By Abdul Rahman Suagibu –
NEW AFRICA BUSINESS NEWS, Freetown, Sierra Leone- African leaders pronounced plans for a continent-wide free trade area; a show that explains an important turn around in intra-African economic and trade ties that would yield dividend add economically and that could also to solving the challenges that have restricted these economics. If successful the African continent free Trade Area would create a 55-nation trade bloc and a single unified market for the continents 1.3 billion people and boost economic development in an estimated market of $3.4 trillion. The agreement was reached after from years of burdensome negotiations, to overcome all obstacles, facing the implementation of the agreement. This may complex hurdles that are not easy to overcome.
African countries suffer from political, social conflicts and divisions. This was the reason that effectively led a straight tapering nod to Egyptian President Abdul Fattah Al Sisi to say during the African Summit “We still have a long way ahead…. But we need to continue its”
He cited the Arab experience when Arab countries approved a similar agreement 15 years ago, but it remained in active because of disparities over political issues or those related to trade regulations and laws. African countries will face similar difficulties that if not overcome, will consign the agreement to paper and nothing else.
Therefore, African nations need to overcome legal obstacles negating the implementation of the agreement because; some countries lack the required regulations. Other countries; laws are varied and sometimes conflicting. This requires them to take rapid actions to amend these laws and seek convergence.
They also need to pump in huge investments to develop intra-trade infrastructure so that, it can meet anticipated growth. Aside from political differences, that need to be reduced as a means to create an atmosphere of trust necessary for this type of collaboration, there are structural economic factors related to each African country’s trade ties with partners from outside of the continent, such as the European Union, which is deeply linked to the Arab Maghreb.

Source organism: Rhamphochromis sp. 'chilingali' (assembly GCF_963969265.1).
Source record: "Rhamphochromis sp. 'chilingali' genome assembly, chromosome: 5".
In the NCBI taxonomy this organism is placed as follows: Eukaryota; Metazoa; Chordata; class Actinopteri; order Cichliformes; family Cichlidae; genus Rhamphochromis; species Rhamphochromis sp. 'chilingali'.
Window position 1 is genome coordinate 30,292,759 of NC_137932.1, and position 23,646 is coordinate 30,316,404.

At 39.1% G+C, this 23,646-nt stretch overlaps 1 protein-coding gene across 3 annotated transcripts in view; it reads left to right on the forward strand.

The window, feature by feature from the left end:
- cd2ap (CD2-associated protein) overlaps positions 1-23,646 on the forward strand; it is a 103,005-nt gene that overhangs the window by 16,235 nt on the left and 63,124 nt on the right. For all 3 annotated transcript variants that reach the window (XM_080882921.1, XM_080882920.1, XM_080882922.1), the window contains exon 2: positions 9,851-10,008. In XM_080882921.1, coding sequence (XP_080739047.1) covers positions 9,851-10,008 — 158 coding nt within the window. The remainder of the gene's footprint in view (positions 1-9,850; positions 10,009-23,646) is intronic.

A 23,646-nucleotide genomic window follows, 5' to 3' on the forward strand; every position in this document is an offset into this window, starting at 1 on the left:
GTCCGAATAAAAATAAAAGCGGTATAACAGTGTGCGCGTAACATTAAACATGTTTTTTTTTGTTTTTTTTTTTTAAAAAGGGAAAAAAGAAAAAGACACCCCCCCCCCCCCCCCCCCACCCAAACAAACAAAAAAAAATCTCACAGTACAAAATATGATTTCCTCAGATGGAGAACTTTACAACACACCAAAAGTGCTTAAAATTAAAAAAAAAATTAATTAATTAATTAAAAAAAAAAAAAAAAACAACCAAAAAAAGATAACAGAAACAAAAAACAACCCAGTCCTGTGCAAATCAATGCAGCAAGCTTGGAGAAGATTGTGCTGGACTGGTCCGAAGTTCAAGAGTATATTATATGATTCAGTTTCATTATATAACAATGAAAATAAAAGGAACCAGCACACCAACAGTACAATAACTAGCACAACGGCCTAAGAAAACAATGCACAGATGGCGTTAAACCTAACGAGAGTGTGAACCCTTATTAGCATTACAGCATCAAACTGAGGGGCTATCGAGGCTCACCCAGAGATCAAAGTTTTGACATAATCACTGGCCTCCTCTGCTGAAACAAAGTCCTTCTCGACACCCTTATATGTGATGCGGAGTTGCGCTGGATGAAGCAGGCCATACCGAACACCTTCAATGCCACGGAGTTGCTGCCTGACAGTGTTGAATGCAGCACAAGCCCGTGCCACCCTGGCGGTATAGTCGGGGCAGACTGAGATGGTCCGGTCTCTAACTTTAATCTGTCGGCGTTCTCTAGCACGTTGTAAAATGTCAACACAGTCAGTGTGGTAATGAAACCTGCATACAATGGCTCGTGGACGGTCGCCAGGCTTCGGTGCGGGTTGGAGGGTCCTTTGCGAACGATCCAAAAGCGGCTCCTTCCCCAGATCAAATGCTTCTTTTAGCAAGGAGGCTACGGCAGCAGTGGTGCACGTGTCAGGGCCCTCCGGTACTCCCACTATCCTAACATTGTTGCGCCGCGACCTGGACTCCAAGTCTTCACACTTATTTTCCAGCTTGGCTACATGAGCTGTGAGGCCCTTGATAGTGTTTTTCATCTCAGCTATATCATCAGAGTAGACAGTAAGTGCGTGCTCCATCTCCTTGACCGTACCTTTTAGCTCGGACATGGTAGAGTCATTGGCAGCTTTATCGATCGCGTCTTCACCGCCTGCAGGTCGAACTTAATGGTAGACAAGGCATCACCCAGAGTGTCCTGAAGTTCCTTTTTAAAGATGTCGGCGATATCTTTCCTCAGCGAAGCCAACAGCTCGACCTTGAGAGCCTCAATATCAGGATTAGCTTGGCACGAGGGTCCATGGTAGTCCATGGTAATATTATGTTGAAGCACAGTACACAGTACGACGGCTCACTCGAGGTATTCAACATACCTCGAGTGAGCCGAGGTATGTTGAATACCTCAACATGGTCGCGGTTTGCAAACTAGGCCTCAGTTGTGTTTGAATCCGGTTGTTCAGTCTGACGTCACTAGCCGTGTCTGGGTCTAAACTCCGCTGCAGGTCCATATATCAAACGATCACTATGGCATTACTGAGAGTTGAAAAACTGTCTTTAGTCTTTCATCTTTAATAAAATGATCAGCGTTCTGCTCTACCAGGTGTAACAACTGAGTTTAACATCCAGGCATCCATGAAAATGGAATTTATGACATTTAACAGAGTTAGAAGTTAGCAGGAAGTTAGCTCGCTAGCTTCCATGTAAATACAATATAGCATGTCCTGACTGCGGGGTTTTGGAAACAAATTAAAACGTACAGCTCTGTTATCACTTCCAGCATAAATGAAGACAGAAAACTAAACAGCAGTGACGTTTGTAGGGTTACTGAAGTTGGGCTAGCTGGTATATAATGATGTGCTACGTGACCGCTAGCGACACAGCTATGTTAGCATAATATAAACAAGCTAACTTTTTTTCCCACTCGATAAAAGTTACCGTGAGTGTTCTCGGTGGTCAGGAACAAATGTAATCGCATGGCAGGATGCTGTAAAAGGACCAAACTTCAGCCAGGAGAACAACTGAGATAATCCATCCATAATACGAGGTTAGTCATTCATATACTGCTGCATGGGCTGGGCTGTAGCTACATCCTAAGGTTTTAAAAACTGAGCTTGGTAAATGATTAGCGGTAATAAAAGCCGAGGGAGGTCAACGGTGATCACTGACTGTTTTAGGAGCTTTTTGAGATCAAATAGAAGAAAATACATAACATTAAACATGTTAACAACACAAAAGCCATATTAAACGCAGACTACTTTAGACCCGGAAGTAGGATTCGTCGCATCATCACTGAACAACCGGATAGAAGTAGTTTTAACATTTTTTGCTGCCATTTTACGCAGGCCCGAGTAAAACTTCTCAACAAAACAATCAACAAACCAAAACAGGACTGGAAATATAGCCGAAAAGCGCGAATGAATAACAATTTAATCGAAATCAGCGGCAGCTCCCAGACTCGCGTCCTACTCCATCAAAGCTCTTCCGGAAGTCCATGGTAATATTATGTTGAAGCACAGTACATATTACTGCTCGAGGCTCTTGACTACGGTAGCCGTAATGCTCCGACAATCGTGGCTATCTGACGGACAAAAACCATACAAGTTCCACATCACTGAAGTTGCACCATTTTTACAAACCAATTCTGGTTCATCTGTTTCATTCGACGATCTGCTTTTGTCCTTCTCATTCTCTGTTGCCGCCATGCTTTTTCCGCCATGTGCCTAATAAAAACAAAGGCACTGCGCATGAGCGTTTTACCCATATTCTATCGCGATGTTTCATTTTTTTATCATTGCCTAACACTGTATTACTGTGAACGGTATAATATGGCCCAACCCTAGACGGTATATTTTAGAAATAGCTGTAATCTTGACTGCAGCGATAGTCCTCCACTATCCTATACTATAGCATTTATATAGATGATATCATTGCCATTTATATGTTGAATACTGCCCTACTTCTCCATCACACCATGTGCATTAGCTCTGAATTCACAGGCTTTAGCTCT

Precisely, there are some East African countries with strong trade ties to China. The development of intra – African trade needs more diversified economics. This needs time and huge investments, because trade between similar economics is usually limited and does not exceed 10% in the African continent.
The impact of the new agreement can be seen in the content of the current levels of intra- Africa trade. The GCC’s free trade agreement shows that there are many benefits. Its implementation 30 years from now; has nearly doubled trade between GCC countries, rising from 6% to 15% of the total GCC.
Despite the preceding challenges mentioned above, the African countries will undoubtedly achieve gains. The agreement will help unlock Africa’s long- stocked economic potential by boosting intra-continent trade. It will also help create jobs and reduce the prices of many locally manufactured goods after exemption from customs duties. The agreement will provide better conditions for setting up joint projects and smooth the flow of capital.
Although this gain cannot be underestimated, everything intertwines on overcoming any obstacle that may letter the new deal. Good faith, honoring commitments and enhancing mutual trust are supplementary cursors to make Africa and its people reap the fruits its labor.
For New Africa Business News Abdul Rahman Suagibu Reports, Africa Correspondent
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